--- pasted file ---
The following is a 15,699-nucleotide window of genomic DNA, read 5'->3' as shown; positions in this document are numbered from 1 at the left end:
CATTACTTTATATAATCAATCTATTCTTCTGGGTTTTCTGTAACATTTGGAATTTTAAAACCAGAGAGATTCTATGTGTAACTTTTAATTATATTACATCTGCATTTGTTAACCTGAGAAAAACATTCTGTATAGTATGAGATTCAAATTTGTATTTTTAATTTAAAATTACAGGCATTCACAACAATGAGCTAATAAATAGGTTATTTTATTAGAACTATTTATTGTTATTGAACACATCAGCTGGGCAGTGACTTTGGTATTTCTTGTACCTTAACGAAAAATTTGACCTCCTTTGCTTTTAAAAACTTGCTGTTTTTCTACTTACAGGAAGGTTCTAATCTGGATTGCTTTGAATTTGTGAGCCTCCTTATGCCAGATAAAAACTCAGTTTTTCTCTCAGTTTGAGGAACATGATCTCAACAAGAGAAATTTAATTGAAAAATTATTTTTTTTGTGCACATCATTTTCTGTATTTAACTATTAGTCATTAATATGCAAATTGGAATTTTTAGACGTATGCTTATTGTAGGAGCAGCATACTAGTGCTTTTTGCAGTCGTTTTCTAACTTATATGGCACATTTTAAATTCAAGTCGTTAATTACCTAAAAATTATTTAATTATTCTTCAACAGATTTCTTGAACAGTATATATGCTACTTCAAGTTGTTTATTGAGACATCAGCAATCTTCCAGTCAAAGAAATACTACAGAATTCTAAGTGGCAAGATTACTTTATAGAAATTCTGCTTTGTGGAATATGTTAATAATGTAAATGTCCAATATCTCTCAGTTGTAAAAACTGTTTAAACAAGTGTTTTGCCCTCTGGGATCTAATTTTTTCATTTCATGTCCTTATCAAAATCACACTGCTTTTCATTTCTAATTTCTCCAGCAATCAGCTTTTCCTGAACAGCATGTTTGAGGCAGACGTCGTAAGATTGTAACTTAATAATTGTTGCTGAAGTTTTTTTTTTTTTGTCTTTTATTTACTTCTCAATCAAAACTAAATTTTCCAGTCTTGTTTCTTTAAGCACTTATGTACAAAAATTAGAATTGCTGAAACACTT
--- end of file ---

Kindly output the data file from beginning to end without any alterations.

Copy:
The following is a 15,699-nucleotide window of genomic DNA, read 5'->3' as shown; positions in this document are numbered from 1 at the left end:
CATTACTTTATATAATCAATCTATTCTTCTGGGTTTTCTGTAACATTTGGAATTTTAAAACCAGAGAGATTCTATGTGTAACTTTTAATTATATTACATCTGCATTTGTTAACCTGAGAAAAACATTCTGTATAGTATGAGATTCAAATTTGTATTTTTAATTTAAAATTACAGGCATTCACAACAATGAGCTAATAAATAGGTTATTTTATTAGAACTATTTATTGTTATTGAACACATCAGCTGGGCAGTGACTTTGGTATTTCTTGTACCTTAACGAAAAATTTGACCTCCTTTGCTTTTAAAAACTTGCTGTTTTTCTACTTACAGGAAGGTTCTAATCTGGATTGCTTTGAATTTGTGAGCCTCCTTATGCCAGATAAAAACTCAGTTTTTCTCTCAGTTTGAGGAACATGATCTCAACAAGAGAAATTTAATTGAAAAATTATTTTTTTTGTGCACATCATTTTCTGTATTTAACTATTAGTCATTAATATGCAAATTGGAATTTTTAGACGTATGCTTATTGTAGGAGCAGCATACTAGTGCTTTTTGCAGTCGTTTTCTAACTTATATGGCACATTTTAAATTCAAGTCGTTAATTACCTAAAAATTATTTAATTATTCTTCAACAGATTTCTTGAACAGTATATATGCTACTTCAAGTTGTTTATTGAGACATCAGCAATCTTCCAGTCAAAGAAATACTACAGAATTCTAAGTGGCAAGATTACTTTATAGAAATTCTGCTTTGTGGAATATGTTAATAATGTAAATGTCCAATATCTCTCAGTTGTAAAAACTGTTTAAACAAGTGTTTTGCCCTCTGGGATCTAATTTTTTCATTTCATGTCCTTATCAAAATCACACTGCTTTTCATTTCTAATTTCTCCAGCAATCAGCTTTTCCTGAACAGCATGTTTGAGGCAGACGTCGTAAGATTGTAACTTAATAATTGTTGCTGAAGTTTTTTTTTTTTTGTCTTTTATTTACTTCTCAATCAAAACTAAATTTTCCAGTCTTGTTTCTTTAAGCACTTATGTACAAAAATTAGAATTGCTGAAACACTT